Just as knowledge and past events are recorded in stone, mortar and wood, this prominent two-story bulding is rich in history. No other building in the area is as well documented as The Seminary, the Auto Rest Hotel and the Malone Home.
Built in 1883, The Seminary stands at the junction of Main Street, Parkway Drive and Max Cleland Boulevard and is listed on both the Georgia and National Historical Registers. Constructed of local granite and heart pine, 6886 Main Street still has the look of yesteryear. There are 19 rooms in all—eight on the ground level and eleven upstairs. Most of the eight fireplaces are still intact.
Walking through the halls it is easy to vizualize oil lamps, old clocks, tables games and bed warmers. The character of the floors, doors and vintage trim translate in to images of the lifestyle of those who inhabited the building throughout its 126 years.
Among the students attending The Seminary was Tom Stewart, who earned his tuition as the building's custodian. Later the young man attended college and medical school and went on to practice medicine in Lithonia. He later earned the recognition as Georgia's Country Doctor of the Year.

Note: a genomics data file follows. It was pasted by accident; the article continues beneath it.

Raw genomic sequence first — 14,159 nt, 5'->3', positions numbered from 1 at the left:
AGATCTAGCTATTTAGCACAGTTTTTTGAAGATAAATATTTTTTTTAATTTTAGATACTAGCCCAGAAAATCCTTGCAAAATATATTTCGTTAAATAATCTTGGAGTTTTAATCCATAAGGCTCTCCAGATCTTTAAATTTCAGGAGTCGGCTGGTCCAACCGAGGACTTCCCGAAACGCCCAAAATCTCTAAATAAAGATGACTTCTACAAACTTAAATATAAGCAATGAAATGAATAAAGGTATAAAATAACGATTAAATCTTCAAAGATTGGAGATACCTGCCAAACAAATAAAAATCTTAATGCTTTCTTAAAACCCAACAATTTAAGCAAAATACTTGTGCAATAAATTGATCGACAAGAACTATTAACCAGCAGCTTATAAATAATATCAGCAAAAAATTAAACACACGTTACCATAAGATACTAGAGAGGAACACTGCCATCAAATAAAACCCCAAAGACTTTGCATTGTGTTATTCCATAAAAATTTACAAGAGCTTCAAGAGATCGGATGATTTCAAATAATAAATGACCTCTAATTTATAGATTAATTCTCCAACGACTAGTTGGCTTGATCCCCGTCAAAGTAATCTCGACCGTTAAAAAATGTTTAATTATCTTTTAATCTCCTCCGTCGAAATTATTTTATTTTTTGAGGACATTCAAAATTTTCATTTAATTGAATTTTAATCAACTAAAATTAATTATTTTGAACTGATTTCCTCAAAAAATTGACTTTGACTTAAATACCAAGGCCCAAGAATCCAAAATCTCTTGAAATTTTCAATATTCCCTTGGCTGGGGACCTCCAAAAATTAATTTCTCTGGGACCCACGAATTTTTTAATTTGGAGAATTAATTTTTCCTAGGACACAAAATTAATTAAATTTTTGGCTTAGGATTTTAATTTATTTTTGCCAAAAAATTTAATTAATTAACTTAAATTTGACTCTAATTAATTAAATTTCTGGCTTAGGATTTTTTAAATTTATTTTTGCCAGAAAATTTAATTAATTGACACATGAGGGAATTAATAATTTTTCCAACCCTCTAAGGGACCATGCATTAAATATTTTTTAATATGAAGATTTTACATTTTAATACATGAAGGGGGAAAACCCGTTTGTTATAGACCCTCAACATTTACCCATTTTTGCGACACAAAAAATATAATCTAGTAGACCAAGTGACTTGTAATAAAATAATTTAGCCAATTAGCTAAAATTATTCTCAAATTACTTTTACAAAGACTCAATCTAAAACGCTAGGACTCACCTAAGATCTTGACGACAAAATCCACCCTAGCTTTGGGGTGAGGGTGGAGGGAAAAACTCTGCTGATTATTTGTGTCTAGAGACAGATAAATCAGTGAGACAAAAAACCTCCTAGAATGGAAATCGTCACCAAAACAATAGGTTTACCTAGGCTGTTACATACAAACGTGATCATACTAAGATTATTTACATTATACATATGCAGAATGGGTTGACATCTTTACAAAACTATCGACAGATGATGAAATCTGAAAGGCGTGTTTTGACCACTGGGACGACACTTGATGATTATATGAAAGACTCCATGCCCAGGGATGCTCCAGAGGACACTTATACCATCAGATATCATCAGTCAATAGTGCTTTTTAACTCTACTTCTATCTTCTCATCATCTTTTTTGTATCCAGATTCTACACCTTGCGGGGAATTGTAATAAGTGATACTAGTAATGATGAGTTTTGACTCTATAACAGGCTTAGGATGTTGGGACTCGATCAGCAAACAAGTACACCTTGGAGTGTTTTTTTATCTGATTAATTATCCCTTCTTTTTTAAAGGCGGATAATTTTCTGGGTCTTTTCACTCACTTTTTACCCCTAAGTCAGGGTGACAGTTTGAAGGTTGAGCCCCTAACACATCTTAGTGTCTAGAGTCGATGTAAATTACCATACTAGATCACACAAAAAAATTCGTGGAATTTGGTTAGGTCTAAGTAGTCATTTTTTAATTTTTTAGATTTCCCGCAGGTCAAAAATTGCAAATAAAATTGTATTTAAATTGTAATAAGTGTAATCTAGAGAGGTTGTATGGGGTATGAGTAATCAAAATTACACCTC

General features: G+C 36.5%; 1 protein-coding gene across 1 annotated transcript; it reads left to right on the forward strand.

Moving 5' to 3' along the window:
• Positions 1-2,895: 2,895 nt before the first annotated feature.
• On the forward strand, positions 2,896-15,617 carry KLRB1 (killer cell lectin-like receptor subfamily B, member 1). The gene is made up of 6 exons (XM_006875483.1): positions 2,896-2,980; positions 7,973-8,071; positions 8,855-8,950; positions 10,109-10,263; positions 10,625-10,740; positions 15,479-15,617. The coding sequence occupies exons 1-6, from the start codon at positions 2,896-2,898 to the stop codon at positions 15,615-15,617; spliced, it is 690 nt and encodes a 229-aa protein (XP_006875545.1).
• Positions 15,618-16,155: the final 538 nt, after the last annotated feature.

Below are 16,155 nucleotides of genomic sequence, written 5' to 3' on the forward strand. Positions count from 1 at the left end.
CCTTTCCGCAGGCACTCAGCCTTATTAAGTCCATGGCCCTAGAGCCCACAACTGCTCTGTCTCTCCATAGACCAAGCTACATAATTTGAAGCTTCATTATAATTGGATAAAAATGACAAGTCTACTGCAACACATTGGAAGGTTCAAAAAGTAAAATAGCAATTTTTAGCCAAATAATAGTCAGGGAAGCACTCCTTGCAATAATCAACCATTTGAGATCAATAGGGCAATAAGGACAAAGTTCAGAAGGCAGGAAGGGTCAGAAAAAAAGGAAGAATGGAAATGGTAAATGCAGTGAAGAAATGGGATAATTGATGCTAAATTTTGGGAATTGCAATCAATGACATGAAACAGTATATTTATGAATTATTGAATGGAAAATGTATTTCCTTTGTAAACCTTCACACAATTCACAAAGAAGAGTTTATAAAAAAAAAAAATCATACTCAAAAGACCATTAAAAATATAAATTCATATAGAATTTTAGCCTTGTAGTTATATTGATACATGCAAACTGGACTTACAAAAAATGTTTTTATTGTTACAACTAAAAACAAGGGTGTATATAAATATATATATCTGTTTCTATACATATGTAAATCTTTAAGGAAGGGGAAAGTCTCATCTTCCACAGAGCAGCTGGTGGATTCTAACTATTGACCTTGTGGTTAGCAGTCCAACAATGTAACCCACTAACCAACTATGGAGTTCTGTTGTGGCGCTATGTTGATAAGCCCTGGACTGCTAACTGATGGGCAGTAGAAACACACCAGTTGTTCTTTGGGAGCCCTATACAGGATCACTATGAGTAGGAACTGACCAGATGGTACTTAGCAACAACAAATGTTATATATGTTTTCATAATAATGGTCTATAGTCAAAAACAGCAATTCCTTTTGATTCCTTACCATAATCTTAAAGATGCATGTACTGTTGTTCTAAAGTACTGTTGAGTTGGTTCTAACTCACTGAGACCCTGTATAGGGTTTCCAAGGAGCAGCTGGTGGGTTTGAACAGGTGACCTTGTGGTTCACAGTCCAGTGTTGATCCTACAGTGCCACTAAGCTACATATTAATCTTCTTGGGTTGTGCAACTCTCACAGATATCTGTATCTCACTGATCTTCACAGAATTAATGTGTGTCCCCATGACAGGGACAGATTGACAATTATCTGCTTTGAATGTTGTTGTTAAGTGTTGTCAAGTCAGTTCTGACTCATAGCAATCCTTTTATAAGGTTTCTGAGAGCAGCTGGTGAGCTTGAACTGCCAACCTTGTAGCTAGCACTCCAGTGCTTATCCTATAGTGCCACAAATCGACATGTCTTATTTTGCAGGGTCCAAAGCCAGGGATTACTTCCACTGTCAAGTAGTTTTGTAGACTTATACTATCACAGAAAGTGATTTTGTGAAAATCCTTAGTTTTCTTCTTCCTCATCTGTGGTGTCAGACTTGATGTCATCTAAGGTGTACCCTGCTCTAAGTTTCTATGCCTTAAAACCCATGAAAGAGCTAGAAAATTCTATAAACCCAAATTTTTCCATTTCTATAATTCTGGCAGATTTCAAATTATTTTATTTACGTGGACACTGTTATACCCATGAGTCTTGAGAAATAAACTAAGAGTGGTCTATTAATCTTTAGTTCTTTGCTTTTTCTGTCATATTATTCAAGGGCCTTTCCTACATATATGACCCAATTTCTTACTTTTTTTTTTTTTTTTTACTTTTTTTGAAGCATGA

Dr. Thomas Stewart was a kind hearted and benevolent man. He was both revered and beloved in Lithonia and the surrounding area as he traveled from home-to-home, treating his patients. The city's amphitheater is named in his honor.
In 1906 as public schools became widespread, The Seminary closed and the building was reinvented as the Auto Rest Hotel. The new owner, John Keay Davidson, Sr., operated the hotel to house quarrymen and stonecutters from abroad. The halls and porches were a melting pot of Swedes, Italians and Scotsmen. To a man, they were a bawdy and colorful group–rough and ready.
From the hotel's upper porch, guests could overlook the town, observe those trading in the general merchandise center, catch a glimpse courting couples strolling and enjoy great seats for the frequent scrappy street brawls.
The Auto Rest Hotel continued operation until 1917 when Mr. J. H. Malone purchased the property. He made the building his home. This role continued as Malone's daughter Jennie Ruth and her husband James E. Edwards took up residence.
In 2007, I purchased the well worn structure. Though neglected, the sturdy stone and timbers had stood well against time. I renovated the building in the manner of a historical restoration, taking care to preserve the authenticity and character that cannot be replaced or recreated. The only changes made have been the necessary code updates to facilitate the property's new function as professional office space.
– Ellen Stewart